learning to navigate the world, j-bear style

Month: August 2014

60 Days and Questions

Today marks 60 days until J meets his fur-ever friend. It would be a complete understatement to say we are excited. He is understanding finally what we are going to be doing and he, like most 4 year olds, wants results right this second. He has a stuffed Nonie (Baby Nonie Dog) and I am trying to keep him as busy as I can manage. He does not start school until September 9th however, so until then I am going to be hearing a lot about “Yeh-no” and “Nonie Dog”.

I could not be happier.

Since we have engaged in full boogie tilt fundraising for our trip, I have received a lot of comments and questions various places. The biggest comment is on the amount we fundraised initially to receive J’s dog: $13,000.

That’s a big amount, unless you’re some ginormously wealthy soul. That’s an overwhelming on paper to a small family. It is true that most if not all of the people I talk to regularly or know cannot simply plunk that down. It’s just not possible, and thus makes a service dog for our children seem wildly out of reach.

4 Paws knows this. They get this. They do not want their dogs to be inaccessible due to money. This is why when you get accepted into the program, the agreement you sign is not to pay $13,000* but to fundraise and share the mission of 4 Paws for Ability. It is but a part of the cost to raise and train our dog, and in fundraising we’re raising community awareness of just what service dogs can do for the disabled – both children and adults, though 4 Paws keeps their focus on children and veterans.

We spent 6 months fundraising. It was hard. There were times it was absolutely painful, I dare to say, yet it is so worth it. It is worth it beyond the amount we raised, and worth it beyond what I can put into words. That money will provide my son with something I could not otherwise give him: He will have a companion and a guardian in this dog. He does not have to be scared. His family does not have to be scared. If, God forbid, J ever got away from us this dog will track him down straight away.

That. That right there, added to everything else this dog will be trained to task for, can’t have a price tag placed on it.

We have also gained through this process a phenomenal support group of 4 Paws families. I have made some fantastic friends and look forward to making more through this journey. We also gain a backup. If anything should happen with J’s dog, they’re there for us. If the dog needs refresher training, they are there for us. If we have any confusion or struggles once we are home, they’re a phone call away. They want us to succeed and give us every tool by which to do so.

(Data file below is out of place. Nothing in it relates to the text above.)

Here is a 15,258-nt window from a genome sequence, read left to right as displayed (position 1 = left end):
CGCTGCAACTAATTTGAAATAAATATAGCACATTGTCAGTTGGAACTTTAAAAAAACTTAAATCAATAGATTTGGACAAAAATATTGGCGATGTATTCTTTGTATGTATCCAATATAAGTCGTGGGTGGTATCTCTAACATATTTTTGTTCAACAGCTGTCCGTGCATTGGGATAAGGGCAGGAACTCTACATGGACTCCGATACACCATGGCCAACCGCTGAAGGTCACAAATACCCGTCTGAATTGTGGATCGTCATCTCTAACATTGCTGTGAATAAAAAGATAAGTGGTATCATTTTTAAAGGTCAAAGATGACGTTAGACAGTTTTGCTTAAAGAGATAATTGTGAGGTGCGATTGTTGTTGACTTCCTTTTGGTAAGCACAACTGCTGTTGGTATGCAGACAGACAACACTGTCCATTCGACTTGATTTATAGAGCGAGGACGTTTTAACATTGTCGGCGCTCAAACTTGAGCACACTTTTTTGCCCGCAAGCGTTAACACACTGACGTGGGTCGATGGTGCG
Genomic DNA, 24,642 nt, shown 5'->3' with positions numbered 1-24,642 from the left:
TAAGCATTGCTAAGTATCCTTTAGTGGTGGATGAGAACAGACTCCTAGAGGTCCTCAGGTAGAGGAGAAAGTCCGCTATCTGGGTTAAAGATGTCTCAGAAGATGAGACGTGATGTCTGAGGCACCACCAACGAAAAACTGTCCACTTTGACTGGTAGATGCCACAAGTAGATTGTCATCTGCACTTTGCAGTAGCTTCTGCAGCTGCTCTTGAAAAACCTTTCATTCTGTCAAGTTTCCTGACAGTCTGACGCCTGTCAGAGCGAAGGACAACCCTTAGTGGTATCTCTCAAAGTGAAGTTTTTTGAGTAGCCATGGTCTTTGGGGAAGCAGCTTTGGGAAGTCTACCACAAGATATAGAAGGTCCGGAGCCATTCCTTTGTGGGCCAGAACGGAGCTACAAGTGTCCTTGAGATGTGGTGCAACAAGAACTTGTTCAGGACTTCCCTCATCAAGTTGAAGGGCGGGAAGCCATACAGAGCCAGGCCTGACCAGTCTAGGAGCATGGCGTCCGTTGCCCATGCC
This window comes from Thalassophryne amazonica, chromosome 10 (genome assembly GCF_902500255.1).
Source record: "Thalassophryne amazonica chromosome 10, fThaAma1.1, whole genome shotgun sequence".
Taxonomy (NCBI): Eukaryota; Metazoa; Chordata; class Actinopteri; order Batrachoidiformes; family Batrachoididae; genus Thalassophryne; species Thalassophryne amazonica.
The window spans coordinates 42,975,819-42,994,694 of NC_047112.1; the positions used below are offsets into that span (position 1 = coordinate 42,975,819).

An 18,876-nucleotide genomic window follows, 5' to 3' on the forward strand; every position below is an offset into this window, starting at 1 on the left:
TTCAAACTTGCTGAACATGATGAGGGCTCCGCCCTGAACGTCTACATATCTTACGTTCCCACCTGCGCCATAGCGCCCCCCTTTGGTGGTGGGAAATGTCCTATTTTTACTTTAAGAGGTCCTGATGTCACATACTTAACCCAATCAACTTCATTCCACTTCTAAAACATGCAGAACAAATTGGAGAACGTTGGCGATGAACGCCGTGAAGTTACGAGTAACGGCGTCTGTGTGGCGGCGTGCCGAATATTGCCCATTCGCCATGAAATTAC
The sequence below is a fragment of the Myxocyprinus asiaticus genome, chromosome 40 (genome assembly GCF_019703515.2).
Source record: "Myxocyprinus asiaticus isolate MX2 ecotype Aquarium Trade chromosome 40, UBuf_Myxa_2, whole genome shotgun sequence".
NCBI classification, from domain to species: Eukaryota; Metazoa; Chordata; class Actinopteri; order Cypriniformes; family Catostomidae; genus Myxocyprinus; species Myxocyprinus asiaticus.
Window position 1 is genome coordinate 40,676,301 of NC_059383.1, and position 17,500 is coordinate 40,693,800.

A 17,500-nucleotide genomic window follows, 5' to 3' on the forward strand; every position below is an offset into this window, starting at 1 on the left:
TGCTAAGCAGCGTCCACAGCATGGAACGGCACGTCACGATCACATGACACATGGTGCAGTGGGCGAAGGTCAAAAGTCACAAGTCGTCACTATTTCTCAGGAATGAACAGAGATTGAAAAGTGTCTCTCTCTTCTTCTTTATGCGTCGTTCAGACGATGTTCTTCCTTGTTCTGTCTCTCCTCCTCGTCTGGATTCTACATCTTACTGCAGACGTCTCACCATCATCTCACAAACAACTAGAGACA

Is it worth $13,000? Yes. Again and again, yes.


*= The current amount one must fundraise if they join the program today is $14,000. This is still just a part of the $22,000-$24,000 it takes to breed, raise, train and support a well-trained service dog.

The Great Mini Giveaway!

I am so excited to announce our Great Mini Giveaway is underway!

Two months from now, we will know who our match is and even better, we will be in our hotel in OH giddily awaiting meeting our new family member.

We are giving away an iPad Mini to help defray the costs!

How’s that work you ask?

For every $10 donated, we will give you 1 chance to win this giveaway! Every $50 gets you 6 chances! Just think, if you win you’ll get to relax with an adorable iPad Mini and feel good about helping a boy meet his service dog every time you use it for all your iPad needs.

All of the details are here: https://www.jbearandme.com/the-great-mini-giveaway

Please feel free to share, share, SHARE our story! The giveaway will be made on September 26th at 8pm EST! CORRECTION: The drawing will be made at noon on 9/27 to allow the grand master himself to be at his most camera ready! 

Crystal Ball

I was blessed with a chance to get a small glimpse at what our future with J’s service dog can hold. J’s friend, Z, received his dog earlier this month and his mom invited us down to meet the newest member of their family.

Before I get to what happened upon meeting him, let me tell you I had zero clue what I was going to encounter in terms of J’s behavior and reaction. I knew this dog would be a model canine citizen. He graduated as a service dog from 4 Paws for Ability and their dogs come highly trained and recommended. I knew this dog would also be a perfect fit for his boy, and that he would be trained to do all Z could need him to do plus even maybe a little more.

J was the unknown factor. My mind and unknowns can get really ugly, really fast. It’s a talent, I tell you. There has been such anxiety that I was making a wrong choice for my son somehow; that there was no way he would even care about this dog or worse, would be too nervous to ever be near the poor thing once we brought them home.

Safe to say, I am something of an idiot here and glad to have been proven so.

Photo from 4 Paws for Ability

Photo from 4 Paws for Ability

Enter Leno. He is a handsome golden retriever/labrador mix, gold of hair and sweet of face. Second of his name, but less of chin, but I digress. He is sturdy, handsome and absolutely the single most laid back dog I have ever met. He exudes this mellow air of confidence and subtle, gentle curiosity that needs no great action to convey, especially to children like Z and J. They just get it immediately and he gets them, especially his boy. He regarded J and I with curiosity and interest and let J approach him. This was key. His training and L’s handling shone like stars in this moment.